There has been a big focus on temperature screenings, as a fever can be one of the first symptoms of coronavirus disease 2019 (COVID-19) infection. Both the United States Department of Health and Human Services (DHHS) and the Centers for Disease Control and Prevention (CDC) recommended for individuals with a temperature greater than 100.4°F to self-quarantine for 14 days.
In a perspective piece published in Open Forum Infectious Diseases, the authors questioned the most appropriate temperature cut-off to define a fever and the best method for assessing COVID-19 fevers.
Data showed that when stratified by temperature, less than half of patients positive for COVID-19 had temperatures greater than 102.2°F (9%) or 100.6°F to 102.2°F (34%). Furthermore, the term “body temperature” is vague, as temperature varies by anatomical site. In general, axillary temperatures are lower than oral temperatures which are lower than rectal temperatures.
Since the beginning of the COVID-19 pandemic, non-contact infrared thermometers have become more common in clinical and public settings due to the ability to assess temperature while maintaining physical distance. However, among 46,000 travelers screened by infrared thermometers at airports in the United States, only a single COVID-19 infection was detected.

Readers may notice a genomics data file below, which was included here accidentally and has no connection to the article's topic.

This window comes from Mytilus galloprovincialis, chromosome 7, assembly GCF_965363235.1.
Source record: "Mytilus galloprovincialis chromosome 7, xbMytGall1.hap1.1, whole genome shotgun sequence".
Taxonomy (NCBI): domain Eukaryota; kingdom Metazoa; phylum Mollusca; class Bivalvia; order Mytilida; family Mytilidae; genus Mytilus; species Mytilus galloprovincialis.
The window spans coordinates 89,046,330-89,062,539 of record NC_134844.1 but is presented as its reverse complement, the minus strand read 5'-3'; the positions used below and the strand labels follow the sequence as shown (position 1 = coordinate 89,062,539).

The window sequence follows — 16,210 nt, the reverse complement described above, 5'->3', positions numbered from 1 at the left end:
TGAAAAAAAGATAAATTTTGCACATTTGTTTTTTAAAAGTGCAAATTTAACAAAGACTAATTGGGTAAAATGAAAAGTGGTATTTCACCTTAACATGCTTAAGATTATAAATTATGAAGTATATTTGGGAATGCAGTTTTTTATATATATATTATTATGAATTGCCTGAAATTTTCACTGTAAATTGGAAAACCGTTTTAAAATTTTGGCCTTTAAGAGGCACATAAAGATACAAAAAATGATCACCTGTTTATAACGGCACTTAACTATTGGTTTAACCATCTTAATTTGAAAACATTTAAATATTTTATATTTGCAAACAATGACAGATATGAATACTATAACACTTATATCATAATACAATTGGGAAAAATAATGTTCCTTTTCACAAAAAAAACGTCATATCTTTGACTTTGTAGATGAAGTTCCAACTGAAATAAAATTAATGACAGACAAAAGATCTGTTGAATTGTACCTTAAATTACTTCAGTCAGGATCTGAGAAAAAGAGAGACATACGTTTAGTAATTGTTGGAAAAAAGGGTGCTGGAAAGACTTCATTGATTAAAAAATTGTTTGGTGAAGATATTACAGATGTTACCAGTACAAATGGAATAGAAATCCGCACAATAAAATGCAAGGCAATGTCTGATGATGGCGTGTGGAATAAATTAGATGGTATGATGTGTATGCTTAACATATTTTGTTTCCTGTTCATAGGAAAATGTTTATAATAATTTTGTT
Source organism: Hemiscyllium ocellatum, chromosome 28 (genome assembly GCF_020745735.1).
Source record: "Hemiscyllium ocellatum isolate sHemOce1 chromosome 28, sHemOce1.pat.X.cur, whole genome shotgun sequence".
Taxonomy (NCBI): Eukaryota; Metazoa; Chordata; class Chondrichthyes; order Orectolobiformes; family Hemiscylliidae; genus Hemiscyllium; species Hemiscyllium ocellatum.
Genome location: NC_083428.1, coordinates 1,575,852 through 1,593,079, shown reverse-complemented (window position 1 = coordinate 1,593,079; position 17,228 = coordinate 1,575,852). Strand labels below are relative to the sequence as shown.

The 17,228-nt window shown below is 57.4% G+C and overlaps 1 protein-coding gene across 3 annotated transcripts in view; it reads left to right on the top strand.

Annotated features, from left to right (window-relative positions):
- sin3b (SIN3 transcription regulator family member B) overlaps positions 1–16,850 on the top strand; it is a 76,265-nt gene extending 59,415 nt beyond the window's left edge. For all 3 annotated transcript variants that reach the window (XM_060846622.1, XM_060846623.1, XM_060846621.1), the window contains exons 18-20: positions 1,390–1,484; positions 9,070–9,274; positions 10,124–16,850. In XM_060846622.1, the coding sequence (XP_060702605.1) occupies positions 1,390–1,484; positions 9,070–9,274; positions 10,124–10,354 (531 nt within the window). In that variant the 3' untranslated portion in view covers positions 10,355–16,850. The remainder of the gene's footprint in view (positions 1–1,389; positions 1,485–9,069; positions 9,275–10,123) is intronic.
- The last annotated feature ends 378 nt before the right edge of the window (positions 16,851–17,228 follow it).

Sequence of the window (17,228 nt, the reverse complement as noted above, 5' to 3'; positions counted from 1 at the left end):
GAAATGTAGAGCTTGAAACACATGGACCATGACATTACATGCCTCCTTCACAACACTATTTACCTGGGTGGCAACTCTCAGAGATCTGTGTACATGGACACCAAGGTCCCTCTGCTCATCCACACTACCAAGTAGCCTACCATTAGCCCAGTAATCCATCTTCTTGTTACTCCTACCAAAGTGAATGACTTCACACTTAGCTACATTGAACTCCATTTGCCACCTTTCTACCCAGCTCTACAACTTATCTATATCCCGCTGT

Some reasons for this apparent failure for mass screenings included the fact that several biological features alter temperature including gender, ethnicity, and circadian rhythm. Environment factors such as make-up, sweat, distance between device and subject, ambient air temperature, and humidity can alter non-contact infrared thermometer accuracy.
Overall, the current data indicated that COVID-19 fever cutoffs should be reevaluated. On the basis of results from a single study evaluating forehead temperatures among healthy adults, study authors suggested a cutoff temperature of greater than 96.1°F. However, because 40% to 45% of COVID-19 infections are asymptomatic, any mass temperature-screening program is likely to fail.
The perspective authors speculated that perhaps a more prudent mass-screening program should include innovative public health surveillance tactics involving group testing or data from wearable devices. However, current non-contact infrared temperature screenings for COVID-19 have not been successful.
Wright WF, Mackowiak PA. Why temperature screening for covid-19 with non-contract infrared thermometers doesn’t work. Open Forum Infect Dis. Published online December 14, 2020. doi:10.1093/ofid/ofaa603.
This article originally appeared on Infectious Disease Advisor